|Dryland Corn in Colorado 16" annual rain|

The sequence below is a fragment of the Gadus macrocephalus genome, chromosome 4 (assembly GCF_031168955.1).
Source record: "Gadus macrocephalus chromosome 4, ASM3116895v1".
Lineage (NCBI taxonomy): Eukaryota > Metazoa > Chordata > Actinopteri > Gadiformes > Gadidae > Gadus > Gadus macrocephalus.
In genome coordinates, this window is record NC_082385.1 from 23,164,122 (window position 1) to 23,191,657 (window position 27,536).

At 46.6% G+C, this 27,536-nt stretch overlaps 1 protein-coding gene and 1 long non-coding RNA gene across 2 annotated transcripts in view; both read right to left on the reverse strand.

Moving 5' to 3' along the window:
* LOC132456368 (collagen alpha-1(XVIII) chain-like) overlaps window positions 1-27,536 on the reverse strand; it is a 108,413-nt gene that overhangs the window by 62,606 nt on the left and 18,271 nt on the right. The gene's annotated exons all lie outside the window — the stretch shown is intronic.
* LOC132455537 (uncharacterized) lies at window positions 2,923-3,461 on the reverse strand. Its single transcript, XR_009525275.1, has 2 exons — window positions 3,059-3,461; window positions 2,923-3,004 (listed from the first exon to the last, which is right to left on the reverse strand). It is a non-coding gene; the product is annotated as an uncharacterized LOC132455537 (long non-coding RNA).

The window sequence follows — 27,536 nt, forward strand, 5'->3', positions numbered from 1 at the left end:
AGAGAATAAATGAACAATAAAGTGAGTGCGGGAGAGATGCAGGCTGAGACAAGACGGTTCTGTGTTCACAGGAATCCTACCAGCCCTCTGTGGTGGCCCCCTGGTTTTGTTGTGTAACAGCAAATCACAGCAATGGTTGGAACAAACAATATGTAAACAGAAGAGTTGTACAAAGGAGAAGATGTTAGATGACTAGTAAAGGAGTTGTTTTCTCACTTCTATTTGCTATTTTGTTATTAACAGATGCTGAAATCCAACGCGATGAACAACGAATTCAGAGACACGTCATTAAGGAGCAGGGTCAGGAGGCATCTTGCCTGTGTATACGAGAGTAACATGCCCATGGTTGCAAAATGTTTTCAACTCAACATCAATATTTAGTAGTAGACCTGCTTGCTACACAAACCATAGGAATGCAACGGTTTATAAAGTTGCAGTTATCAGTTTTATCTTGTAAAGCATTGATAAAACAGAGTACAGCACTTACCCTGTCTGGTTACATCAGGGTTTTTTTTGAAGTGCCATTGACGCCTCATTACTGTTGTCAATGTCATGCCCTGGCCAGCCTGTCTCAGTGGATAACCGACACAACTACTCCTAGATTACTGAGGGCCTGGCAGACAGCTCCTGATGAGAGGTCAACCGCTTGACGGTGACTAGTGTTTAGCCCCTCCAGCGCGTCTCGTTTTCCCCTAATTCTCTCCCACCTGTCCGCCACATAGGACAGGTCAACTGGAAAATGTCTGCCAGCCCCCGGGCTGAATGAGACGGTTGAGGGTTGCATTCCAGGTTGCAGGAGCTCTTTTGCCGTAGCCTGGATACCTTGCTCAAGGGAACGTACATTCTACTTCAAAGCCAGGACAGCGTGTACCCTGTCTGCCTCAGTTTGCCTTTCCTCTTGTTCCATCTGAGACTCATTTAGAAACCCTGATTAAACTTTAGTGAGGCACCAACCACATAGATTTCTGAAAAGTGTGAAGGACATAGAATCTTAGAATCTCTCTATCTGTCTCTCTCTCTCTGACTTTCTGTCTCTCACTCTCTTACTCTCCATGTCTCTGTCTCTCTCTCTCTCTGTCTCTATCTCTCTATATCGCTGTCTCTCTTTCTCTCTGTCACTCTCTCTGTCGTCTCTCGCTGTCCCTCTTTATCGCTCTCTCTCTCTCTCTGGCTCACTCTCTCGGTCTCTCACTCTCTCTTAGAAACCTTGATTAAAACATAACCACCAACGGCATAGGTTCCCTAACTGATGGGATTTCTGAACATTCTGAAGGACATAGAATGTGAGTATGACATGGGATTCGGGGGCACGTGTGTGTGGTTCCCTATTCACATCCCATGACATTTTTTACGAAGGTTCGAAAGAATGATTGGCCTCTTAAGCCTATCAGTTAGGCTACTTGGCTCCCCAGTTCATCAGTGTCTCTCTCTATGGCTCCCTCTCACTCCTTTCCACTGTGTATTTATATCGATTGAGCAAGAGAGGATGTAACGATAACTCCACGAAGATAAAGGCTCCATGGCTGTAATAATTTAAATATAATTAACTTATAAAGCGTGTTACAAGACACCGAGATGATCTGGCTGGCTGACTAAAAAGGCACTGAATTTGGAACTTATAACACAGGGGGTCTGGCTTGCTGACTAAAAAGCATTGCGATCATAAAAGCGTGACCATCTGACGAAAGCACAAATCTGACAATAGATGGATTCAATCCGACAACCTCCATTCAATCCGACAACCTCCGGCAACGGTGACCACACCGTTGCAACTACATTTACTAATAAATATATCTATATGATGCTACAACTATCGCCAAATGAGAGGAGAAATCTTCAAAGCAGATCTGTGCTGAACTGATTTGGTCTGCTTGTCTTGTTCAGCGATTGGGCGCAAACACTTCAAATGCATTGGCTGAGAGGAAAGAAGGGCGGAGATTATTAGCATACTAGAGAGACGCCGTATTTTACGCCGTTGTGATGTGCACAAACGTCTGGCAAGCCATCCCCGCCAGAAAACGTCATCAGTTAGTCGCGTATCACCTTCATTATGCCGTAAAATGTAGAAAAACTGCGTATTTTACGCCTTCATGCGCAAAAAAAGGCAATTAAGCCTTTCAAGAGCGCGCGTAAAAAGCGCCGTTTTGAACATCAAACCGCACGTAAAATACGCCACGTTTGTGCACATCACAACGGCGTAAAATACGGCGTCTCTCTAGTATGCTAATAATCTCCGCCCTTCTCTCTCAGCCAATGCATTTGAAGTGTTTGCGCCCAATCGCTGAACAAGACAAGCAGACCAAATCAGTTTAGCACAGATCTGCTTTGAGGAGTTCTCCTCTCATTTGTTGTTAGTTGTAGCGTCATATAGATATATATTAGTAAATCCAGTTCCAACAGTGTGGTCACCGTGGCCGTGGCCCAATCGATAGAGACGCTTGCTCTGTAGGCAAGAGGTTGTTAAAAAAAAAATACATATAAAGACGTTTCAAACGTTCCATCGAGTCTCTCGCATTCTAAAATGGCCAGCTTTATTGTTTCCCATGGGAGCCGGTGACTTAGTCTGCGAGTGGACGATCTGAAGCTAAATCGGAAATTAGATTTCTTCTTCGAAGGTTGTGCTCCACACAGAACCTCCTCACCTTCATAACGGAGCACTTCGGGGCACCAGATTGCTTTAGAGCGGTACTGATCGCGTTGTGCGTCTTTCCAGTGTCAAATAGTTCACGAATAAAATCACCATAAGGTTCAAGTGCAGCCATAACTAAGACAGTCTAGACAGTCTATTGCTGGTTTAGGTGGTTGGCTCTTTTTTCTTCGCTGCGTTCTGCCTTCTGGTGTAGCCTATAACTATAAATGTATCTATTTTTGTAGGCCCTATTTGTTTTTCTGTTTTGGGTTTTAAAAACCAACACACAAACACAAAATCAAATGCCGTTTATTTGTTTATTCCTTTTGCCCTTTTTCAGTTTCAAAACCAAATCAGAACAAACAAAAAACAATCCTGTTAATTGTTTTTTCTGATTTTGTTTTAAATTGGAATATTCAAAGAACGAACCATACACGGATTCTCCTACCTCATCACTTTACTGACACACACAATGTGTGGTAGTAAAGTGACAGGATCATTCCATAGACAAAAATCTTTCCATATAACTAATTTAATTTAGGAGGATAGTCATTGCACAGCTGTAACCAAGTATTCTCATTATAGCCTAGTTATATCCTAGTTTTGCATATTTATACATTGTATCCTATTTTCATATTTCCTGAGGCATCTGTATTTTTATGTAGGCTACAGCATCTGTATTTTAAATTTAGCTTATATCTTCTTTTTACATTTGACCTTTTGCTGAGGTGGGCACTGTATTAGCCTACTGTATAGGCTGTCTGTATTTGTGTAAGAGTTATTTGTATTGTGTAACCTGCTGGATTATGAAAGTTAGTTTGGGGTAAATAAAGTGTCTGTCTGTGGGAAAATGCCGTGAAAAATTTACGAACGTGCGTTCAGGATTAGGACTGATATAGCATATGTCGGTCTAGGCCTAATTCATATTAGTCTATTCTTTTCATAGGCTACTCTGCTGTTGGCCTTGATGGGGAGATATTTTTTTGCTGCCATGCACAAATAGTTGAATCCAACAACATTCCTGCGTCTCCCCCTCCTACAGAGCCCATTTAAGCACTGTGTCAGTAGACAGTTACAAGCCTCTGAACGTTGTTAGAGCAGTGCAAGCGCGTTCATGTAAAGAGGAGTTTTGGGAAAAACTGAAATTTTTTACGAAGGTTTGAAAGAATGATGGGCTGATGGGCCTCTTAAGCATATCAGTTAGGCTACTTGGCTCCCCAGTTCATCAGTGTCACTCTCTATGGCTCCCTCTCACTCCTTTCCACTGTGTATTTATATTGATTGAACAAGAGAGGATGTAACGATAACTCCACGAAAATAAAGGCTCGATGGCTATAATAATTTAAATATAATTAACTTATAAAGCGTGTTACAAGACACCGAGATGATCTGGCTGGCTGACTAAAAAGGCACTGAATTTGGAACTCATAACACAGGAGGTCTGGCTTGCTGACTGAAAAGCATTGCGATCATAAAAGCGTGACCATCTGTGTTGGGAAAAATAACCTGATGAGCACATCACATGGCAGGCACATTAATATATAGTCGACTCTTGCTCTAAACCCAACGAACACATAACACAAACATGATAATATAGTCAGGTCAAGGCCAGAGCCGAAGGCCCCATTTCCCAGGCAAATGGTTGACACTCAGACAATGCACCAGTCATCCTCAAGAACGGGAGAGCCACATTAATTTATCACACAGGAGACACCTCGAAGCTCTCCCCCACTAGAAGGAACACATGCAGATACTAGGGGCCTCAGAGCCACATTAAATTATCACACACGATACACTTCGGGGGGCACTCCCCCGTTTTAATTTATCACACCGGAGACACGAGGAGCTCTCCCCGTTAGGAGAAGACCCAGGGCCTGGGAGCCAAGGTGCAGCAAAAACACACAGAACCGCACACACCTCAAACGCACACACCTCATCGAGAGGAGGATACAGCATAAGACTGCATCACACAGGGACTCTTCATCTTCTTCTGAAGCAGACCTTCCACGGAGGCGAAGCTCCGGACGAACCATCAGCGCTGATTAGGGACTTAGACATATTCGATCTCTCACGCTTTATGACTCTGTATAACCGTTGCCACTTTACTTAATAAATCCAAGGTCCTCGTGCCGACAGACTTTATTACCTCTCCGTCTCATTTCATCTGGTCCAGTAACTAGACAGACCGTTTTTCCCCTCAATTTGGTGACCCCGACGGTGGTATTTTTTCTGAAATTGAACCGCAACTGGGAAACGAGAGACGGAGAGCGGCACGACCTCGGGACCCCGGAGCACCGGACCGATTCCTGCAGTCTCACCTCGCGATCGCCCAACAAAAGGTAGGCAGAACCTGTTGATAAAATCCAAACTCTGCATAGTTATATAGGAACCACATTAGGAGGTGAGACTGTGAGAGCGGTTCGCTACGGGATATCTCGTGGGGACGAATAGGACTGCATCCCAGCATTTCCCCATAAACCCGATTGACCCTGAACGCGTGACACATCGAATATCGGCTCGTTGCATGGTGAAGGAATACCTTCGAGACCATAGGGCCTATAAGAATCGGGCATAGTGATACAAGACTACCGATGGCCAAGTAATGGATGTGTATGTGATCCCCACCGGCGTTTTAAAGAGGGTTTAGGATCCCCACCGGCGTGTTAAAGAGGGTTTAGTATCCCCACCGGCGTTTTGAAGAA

In July 2009 I headed around the world on a Nuffield Scholarship to study "Soil Structure and Fertility in Arable Farming Systems". One of my key findings was the importance of growing a variety of crop types to build up organic matter and improve soil structure. I spent some time in the great plains of the USA. In these areas I saw farmers successfully growing corn on 16" annual rainfall. Although they had dry winters, they had similar summer rain to Bairnsdale, Sale and Toongabbie. They were also slightly hotter in the summer and were covered in snow in the winter. Basically they didn't have any advantage over us. The exciting thing is that these guys were averaging 70 or 80 bushels (4.4 - 5.0t/ha). The other good news was that when they started growng corn, their wheat yields went up! They would double crop field peas after corn, then plant winter wheat into the pea stubble. It sounds a lot like the sorghum, chickpea, spring wheat rotation of northern NSW. The photo above is a 70 bushel corn crop in Colorado.